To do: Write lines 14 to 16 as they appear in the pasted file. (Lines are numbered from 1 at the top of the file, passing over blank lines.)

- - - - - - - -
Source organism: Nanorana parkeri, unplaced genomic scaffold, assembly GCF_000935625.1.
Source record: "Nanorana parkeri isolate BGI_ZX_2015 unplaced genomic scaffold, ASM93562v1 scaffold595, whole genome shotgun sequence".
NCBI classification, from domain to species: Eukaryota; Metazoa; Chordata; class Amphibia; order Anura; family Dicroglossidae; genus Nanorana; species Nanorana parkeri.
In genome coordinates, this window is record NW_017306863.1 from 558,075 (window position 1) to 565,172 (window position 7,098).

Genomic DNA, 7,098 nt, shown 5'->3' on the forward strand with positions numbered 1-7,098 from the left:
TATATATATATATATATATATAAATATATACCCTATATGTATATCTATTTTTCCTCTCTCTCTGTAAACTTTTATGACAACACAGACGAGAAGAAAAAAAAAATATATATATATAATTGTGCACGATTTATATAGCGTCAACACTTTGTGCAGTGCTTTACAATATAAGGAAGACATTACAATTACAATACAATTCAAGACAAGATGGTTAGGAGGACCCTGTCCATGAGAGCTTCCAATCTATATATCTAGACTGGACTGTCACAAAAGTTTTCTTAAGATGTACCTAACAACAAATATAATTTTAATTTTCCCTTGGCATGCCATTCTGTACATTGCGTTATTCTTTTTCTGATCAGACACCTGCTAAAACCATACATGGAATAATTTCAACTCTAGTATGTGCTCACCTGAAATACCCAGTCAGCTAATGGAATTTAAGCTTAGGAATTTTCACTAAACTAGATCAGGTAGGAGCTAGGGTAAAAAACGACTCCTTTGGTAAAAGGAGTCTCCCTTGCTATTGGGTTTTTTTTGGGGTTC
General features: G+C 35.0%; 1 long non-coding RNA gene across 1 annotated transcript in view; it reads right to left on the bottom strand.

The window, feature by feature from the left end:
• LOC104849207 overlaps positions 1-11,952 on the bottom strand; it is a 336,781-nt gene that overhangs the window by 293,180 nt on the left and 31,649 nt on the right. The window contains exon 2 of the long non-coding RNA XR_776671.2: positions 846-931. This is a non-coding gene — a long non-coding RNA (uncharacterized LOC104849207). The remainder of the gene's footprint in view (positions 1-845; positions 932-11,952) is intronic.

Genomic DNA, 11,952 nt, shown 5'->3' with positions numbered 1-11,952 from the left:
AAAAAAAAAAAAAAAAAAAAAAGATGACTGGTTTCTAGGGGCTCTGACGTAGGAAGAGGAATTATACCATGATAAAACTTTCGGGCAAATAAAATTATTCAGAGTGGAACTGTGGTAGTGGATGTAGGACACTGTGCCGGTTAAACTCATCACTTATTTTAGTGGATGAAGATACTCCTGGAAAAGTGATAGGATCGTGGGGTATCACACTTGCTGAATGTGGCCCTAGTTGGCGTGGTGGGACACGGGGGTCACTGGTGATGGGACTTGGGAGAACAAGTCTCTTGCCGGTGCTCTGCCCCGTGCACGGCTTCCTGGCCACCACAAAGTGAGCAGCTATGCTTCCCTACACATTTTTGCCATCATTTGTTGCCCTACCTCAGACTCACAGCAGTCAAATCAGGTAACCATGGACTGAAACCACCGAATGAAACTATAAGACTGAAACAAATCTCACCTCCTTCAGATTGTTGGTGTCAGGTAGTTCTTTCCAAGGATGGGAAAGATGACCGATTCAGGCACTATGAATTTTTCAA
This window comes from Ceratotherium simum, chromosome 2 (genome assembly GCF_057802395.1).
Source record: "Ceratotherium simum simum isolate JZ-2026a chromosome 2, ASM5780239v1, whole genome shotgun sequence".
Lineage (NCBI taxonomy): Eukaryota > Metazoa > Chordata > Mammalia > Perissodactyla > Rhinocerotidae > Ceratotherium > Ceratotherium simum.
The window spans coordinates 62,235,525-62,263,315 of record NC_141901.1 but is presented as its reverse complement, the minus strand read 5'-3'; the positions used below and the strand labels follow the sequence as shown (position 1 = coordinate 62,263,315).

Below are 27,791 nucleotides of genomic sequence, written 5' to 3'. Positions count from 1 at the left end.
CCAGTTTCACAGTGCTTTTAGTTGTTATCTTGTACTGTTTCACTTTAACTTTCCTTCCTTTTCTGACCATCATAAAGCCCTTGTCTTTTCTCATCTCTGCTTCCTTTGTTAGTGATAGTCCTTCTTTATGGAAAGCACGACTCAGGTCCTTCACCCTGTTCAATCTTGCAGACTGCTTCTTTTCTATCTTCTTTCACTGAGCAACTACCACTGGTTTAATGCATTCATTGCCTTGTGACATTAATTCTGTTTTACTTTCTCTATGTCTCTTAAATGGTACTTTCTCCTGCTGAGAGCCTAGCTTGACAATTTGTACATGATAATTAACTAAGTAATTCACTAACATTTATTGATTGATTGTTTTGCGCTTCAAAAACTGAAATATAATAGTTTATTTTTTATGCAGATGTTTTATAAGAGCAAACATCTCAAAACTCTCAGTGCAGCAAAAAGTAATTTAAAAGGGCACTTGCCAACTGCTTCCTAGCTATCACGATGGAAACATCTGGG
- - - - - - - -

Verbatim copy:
Lineage (NCBI taxonomy): Eukaryota > Metazoa > Chordata > Mammalia > Perissodactyla > Rhinocerotidae > Ceratotherium > Ceratotherium simum.
The window spans coordinates 62,235,525-62,263,315 of record NC_141901.1 but is presented as its reverse complement, the minus strand read 5'-3'; the positions used below and the strand labels follow the sequence as shown (position 1 = coordinate 62,263,315).

Below are 27,791 nucleotides of genomic sequence, written 5' to 3'. Positions count from 1 at the left end.